Parkinson’s disease is a neurological disease that disrupts balance and movement. It occurs when the brain cells responsible for producing dopamine, a chemical in the body that regulates mood and movement deteriorate. According to research, the most common symptom of Parkinson’s disease is tremor.
This article discusses the type of tremors people with Parkinson’s disease experience, how to live with Parkinson’s, and the symptoms that accompany the condition.
Causes of Parkinson’s tremor
The primary cause of Parkinson’s tremors is not understood. However, it is associated with the breakdown of cells in the brain responsible for producing dopamine. The cause of a tremor depends on the type of tremor. Symptoms of the condition also may be different for everyone. According to research, over 75 percent of people diagnosed with Parkinson’s disease have some type of tremor. However, some people with the condition may not have tremor.
The most common early sign of the disease is rest tremors. It is commonly used to make an early diagnosis of Parkinson’s disease. According to research, people with Parkinson’s may experience different types of tremors.
A 2018 study involved about 400 participants diagnosed with Parkinson’s. The study showed that:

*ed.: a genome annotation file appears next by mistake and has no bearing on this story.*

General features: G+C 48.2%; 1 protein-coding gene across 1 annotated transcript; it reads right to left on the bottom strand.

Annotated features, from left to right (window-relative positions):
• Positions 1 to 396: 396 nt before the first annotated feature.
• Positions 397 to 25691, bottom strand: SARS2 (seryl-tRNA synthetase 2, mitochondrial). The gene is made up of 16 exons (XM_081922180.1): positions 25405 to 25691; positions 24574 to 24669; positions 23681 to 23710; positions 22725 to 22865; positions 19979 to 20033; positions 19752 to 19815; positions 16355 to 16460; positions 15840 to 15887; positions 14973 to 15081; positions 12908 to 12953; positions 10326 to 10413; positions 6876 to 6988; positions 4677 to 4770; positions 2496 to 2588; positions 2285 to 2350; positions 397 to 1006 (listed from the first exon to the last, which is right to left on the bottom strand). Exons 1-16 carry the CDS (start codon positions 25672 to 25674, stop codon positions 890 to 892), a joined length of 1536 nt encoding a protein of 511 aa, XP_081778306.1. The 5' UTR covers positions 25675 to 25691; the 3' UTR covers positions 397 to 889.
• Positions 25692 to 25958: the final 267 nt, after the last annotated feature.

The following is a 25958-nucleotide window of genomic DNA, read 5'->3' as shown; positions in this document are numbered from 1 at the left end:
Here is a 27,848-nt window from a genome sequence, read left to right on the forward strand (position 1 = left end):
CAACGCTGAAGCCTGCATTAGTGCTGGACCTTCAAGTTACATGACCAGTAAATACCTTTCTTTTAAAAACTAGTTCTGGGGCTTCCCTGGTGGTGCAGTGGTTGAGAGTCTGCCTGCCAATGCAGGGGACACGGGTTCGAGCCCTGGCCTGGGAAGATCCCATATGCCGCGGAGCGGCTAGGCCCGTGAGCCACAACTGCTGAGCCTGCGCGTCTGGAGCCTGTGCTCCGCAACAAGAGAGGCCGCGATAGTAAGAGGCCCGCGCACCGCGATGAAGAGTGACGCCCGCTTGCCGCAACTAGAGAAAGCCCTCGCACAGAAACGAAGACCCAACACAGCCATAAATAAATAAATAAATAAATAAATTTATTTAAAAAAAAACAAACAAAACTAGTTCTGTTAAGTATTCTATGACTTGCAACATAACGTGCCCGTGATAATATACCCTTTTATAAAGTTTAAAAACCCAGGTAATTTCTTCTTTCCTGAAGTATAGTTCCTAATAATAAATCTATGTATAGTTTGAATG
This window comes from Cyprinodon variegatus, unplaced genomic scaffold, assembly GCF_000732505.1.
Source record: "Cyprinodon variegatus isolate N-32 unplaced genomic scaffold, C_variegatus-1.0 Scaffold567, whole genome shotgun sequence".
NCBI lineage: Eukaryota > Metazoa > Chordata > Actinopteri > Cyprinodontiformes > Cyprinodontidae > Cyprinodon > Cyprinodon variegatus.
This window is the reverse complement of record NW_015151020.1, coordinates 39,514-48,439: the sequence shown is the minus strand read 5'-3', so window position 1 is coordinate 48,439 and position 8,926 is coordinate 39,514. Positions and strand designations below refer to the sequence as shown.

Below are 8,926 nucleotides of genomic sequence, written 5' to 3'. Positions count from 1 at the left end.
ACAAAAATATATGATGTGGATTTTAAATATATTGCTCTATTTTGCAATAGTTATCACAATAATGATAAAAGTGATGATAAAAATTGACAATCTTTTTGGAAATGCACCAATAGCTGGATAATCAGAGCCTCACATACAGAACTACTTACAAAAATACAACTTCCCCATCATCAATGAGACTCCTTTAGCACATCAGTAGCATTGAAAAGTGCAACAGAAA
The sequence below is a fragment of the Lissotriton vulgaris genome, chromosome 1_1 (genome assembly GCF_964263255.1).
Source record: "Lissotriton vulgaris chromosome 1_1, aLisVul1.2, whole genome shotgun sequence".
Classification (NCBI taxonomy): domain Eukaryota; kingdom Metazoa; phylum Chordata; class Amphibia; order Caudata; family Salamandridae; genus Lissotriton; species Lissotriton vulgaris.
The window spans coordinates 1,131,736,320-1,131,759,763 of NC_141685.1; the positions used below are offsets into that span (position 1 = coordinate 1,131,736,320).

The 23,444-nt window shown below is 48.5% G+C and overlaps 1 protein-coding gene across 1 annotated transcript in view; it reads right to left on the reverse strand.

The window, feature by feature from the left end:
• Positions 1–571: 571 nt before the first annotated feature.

- About 20 percent of the participants experienced no rest tremor when the study started
- About 90 percent of the participants experienced some type of tremor
- About 70 percent of participants experienced rest tremors
- About 50 percent of people with the condition experienced kinetic and postural tremors.
- Many people have also reported changes in the type, severity, and location of tremors throughout the course of their experience with Parkinson’s disease.
In most cases, people with Parkinson’s tremor experience changes in location, severity, and type of tremors during the course of the condition. Tremors are commonly felt in the hands. However, it may also occur in the following areas:
Tremors occur on only one side of the body during the early stages of the condition. The tremors start to spread to both sides of the body as the disease worsens. The severity and frequency of tremors are also affected by other factors such as extreme emotional states and stress.